Brazil recognizes 17,000 venezuelans as refugees

The country now has the highest number of Venezuelans recognized as refugees in Latin America

Camargo/Agência Brasil Camargo/Agência Brasil

On Friday, January 31, Conare (National Committee for Refugees), which reports to the Ministry of Justice and Public Security, granted refugee status to 17,000 Venezuelans. As a result of this decision, Brazil is now the country with the highest number of refugees with this nationality recognized in Latin America, totaling 37,000 people. 

The granting of refugee status in groups to speed up the migration process was approved by the committee in December last year. Part of the analysis is now performed by digital tools that cross-reference the data. According to Conare, without these tools the analysis of the cases could take up to two years. 

The strategy has already been used before: in December 2019 the committee recognized a group of 21,000 Venezuelans as refugees. 

Conare filtered applications from people aged over 18 who do not have formal residency in Brazil that is required for the immigration process, who have not left the country since their application and who have no criminal record. To speed up the procedure, applicants who meet these criteria do not need to be interviewed. 

For Camila Asano, program coordinator at Conectas, speeding up the procedure for recognizing refugee status for Venezuelans is essential as it is the most effective way to guarantee protection for these people.

“Recognizing refugee status is the most effective way of guaranteeing greater protection for an already vulnerable population, such is the case with Venezuelans on account of the humanitarian crisis in their country. It is essential to accelerate this process because in addition to ensuring that they have legal security with their regular status in Brazil, refugee protection also comes with a guarantee of non-refoulement of these people to their country of origin,” she explained.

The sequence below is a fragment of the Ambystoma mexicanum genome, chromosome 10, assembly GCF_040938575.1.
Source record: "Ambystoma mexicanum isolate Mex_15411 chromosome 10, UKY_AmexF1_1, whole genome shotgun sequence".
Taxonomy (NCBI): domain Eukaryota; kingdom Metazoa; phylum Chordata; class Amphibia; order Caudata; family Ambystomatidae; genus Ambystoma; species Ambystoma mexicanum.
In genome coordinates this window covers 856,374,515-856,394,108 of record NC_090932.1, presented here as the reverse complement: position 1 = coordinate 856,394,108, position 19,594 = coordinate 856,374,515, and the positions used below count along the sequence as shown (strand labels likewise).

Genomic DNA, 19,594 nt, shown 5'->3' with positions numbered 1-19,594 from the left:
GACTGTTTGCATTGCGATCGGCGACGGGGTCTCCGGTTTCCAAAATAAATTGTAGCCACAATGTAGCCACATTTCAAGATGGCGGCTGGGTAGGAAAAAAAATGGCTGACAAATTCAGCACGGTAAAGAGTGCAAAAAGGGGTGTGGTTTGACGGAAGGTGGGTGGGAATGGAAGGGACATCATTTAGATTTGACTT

Asano also noted that this procedure was established after a previous decision by the committee that recognized, in June 2019, the situation of serious and widespread human rights violations in Venezuela. 

“The prima facie decision to grant asylum in cases in which Conare has already declared a situation of serious and widespread human rights violations is the right move and puts Brazil at the forefront in the protection of refugees. It is worth noting that any process to the contrary, of rejecting applications, must also follow the necessary procedures that include an individual analysis of the application and an interview with the applicant. If any steps in the due process are neglected in the case of a rejection, this is considered a violation of due process, in conflict with Brazil’s tradition of being a reference on the matter,” she said.

Refugees, according to the first international agreements on the subject (the 1951 Convention and the 1967 Protocol), are people who have fled armed conflicts or persecutions for reasons of race, religion, nationality or membership of a particular social group or political opinion in their home country. The expanded definition of refugees was established by the Cartagena Declaration (1984) and includes serious violations of human rights. The Brazilian refugee law of 1997 incorporates the expanded definition, making it one of the most advanced legislations in the world.


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